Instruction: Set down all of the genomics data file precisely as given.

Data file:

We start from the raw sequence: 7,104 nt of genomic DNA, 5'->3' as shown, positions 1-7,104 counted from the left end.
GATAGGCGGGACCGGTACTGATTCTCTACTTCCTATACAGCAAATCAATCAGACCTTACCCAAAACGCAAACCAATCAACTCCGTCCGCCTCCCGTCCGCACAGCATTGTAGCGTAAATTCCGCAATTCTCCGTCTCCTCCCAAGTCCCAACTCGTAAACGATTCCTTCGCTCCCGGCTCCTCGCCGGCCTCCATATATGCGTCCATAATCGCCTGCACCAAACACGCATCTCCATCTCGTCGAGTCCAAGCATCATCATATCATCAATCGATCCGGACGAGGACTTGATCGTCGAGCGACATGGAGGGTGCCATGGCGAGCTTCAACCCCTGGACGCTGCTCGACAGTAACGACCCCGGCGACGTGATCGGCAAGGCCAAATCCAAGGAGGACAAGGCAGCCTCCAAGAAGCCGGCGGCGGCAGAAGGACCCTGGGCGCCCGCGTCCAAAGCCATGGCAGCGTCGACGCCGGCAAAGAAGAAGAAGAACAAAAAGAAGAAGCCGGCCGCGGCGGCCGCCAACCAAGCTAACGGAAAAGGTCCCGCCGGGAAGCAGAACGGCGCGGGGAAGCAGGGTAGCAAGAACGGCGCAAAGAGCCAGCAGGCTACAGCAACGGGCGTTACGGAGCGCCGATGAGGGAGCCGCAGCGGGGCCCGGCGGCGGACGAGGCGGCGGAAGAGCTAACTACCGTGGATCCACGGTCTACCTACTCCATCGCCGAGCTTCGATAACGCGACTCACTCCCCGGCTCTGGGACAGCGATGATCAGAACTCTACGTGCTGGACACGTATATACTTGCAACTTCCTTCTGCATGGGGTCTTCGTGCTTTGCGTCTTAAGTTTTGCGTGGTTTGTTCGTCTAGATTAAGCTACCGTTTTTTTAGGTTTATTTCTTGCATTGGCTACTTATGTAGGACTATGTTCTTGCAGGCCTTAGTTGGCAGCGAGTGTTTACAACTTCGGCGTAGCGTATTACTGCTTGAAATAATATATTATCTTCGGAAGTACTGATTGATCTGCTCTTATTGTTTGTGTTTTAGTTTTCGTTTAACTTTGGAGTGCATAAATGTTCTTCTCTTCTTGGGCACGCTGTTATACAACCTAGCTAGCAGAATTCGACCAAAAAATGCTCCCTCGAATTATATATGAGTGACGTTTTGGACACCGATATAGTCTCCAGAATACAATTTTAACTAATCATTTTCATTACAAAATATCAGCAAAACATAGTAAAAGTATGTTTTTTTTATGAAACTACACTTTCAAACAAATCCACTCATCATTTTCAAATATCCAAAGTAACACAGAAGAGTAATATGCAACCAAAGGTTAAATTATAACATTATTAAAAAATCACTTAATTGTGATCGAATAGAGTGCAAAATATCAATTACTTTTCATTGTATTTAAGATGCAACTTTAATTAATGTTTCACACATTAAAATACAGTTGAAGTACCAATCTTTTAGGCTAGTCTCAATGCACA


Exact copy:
We start from the raw sequence: 7,104 nt of genomic DNA, 5'->3' as shown, positions 1-7,104 counted from the left end.
GATAGGCGGGACCGGTACTGATTCTCTACTTCCTATACAGCAAATCAATCAGACCTTACCCAAAACGCAAACCAATCAACTCCGTCCGCCTCCCGTCCGCACAGCATTGTAGCGTAAATTCCGCAATTCTCCGTCTCCTCCCAAGTCCCAACTCGTAAACGATTCCTTCGCTCCCGGCTCCTCGCCGGCCTCCATATATGCGTCCATAATCGCCTGCACCAAACACGCATCTCCATCTCGTCGAGTCCAAGCATCATCATATCATCAATCGATCCGGACGAGGACTTGATCGTCGAGCGACATGGAGGGTGCCATGGCGAGCTTCAACCCCTGGACGCTGCTCGACAGTAACGACCCCGGCGACGTGATCGGCAAGGCCAAATCCAAGGAGGACAAGGCAGCCTCCAAGAAGCCGGCGGCGGCAGAAGGACCCTGGGCGCCCGCGTCCAAAGCCATGGCAGCGTCGACGCCGGCAAAGAAGAAGAAGAACAAAAAGAAGAAGCCGGCCGCGGCGGCCGCCAACCAAGCTAACGGAAAAGGTCCCGCCGGGAAGCAGAACGGCGCGGGGAAGCAGGGTAGCAAGAACGGCGCAAAGAGCCAGCAGGCTACAGCAACGGGCGTTACGGAGCGCCGATGAGGGAGCCGCAGCGGGGCCCGGCGGCGGACGAGGCGGCGGAAGAGCTAACTACCGTGGATCCACGGTCTACCTACTCCATCGCCGAGCTTCGATAACGCGACTCACTCCCCGGCTCTGGGACAGCGATGATCAGAACTCTACGTGCTGGACACGTATATACTTGCAACTTCCTTCTGCATGGGGTCTTCGTGCTTTGCGTCTTAAGTTTTGCGTGGTTTGTTCGTCTAGATTAAGCTACCGTTTTTTTAGGTTTATTTCTTGCATTGGCTACTTATGTAGGACTATGTTCTTGCAGGCCTTAGTTGGCAGCGAGTGTTTACAACTTCGGCGTAGCGTATTACTGCTTGAAATAATATATTATCTTCGGAAGTACTGATTGATCTGCTCTTATTGTTTGTGTTTTAGTTTTCGTTTAACTTTGGAGTGCATAAATGTTCTTCTCTTCTTGGGCACGCTGTTATACAACCTAGCTAGCAGAATTCGACCAAAAAATGCTCCCTCGAATTATATATGAGTGACGTTTTGGACACCGATATAGTCTCCAGAATACAATTTTAACTAATCATTTTCATTACAAAATATCAGCAAAACATAGTAAAAGTATGTTTTTTTTATGAAACTACACTTTCAAACAAATCCACTCATCATTTTCAAATATCCAAAGTAACACAGAAGAGTAATATGCAACCAAAGGTTAAATTATAACATTATTAAAAAATCACTTAATTGTGATCGAATAGAGTGCAAAATATCAATTACTTTTCATTGTATTTAAGATGCAACTTTAATTAATGTTTCACACATTAAAATACAGTTGAAGTACCAATCTTTTAGGCTAGTCTCAATGCACA